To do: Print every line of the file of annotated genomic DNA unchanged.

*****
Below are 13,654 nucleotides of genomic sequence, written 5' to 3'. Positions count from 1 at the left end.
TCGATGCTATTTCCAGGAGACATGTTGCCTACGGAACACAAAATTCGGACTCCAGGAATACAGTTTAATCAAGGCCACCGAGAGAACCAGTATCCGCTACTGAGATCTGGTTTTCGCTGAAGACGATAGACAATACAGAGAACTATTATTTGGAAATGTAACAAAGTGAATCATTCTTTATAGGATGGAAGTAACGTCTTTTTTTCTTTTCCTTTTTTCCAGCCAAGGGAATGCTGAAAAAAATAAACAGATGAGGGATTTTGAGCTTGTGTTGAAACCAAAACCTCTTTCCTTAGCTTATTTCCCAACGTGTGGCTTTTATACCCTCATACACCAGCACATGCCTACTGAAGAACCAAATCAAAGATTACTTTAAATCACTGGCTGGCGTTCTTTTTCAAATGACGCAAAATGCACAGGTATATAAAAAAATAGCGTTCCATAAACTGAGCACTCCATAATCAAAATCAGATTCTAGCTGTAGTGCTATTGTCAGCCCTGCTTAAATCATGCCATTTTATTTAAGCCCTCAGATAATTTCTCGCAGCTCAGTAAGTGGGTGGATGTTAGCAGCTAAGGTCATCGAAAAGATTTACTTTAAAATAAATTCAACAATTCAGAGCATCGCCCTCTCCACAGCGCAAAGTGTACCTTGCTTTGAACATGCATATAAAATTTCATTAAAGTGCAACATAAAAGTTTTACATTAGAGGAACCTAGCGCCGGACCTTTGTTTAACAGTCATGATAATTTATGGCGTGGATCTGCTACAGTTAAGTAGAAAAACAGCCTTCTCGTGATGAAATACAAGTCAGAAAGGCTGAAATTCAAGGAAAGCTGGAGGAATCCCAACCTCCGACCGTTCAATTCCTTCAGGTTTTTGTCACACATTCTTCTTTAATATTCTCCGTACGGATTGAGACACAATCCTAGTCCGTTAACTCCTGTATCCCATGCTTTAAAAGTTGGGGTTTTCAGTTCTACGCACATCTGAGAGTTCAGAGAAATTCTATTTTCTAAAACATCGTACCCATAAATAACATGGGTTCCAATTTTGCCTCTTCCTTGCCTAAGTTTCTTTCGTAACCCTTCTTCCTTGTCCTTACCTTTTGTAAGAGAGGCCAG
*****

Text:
Below are 13,654 nucleotides of genomic sequence, written 5' to 3'. Positions count from 1 at the left end.
TCGATGCTATTTCCAGGAGACATGTTGCCTACGGAACACAAAATTCGGACTCCAGGAATACAGTTTAATCAAGGCCACCGAGAGAACCAGTATCCGCTACTGAGATCTGGTTTTCGCTGAAGACGATAGACAATACAGAGAACTATTATTTGGAAATGTAACAAAGTGAATCATTCTTTATAGGATGGAAGTAACGTCTTTTTTTCTTTTCCTTTTTTCCAGCCAAGGGAATGCTGAAAAAAATAAACAGATGAGGGATTTTGAGCTTGTGTTGAAACCAAAACCTCTTTCCTTAGCTTATTTCCCAACGTGTGGCTTTTATACCCTCATACACCAGCACATGCCTACTGAAGAACCAAATCAAAGATTACTTTAAATCACTGGCTGGCGTTCTTTTTCAAATGACGCAAAATGCACAGGTATATAAAAAAATAGCGTTCCATAAACTGAGCACTCCATAATCAAAATCAGATTCTAGCTGTAGTGCTATTGTCAGCCCTGCTTAAATCATGCCATTTTATTTAAGCCCTCAGATAATTTCTCGCAGCTCAGTAAGTGGGTGGATGTTAGCAGCTAAGGTCATCGAAAAGATTTACTTTAAAATAAATTCAACAATTCAGAGCATCGCCCTCTCCACAGCGCAAAGTGTACCTTGCTTTGAACATGCATATAAAATTTCATTAAAGTGCAACATAAAAGTTTTACATTAGAGGAACCTAGCGCCGGACCTTTGTTTAACAGTCATGATAATTTATGGCGTGGATCTGCTACAGTTAAGTAGAAAAACAGCCTTCTCGTGATGAAATACAAGTCAGAAAGGCTGAAATTCAAGGAAAGCTGGAGGAATCCCAACCTCCGACCGTTCAATTCCTTCAGGTTTTTGTCACACATTCTTCTTTAATATTCTCCGTACGGATTGAGACACAATCCTAGTCCGTTAACTCCTGTATCCCATGCTTTAAAAGTTGGGGTTTTCAGTTCTACGCACATCTGAGAGTTCAGAGAAATTCTATTTTCTAAAACATCGTACCCATAAATAACATGGGTTCCAATTTTGCCTCTTCCTTGCCTAAGTTTCTTTCGTAACCCTTCTTCCTTGTCCTTACCTTTTGTAAGAGAGGCCAG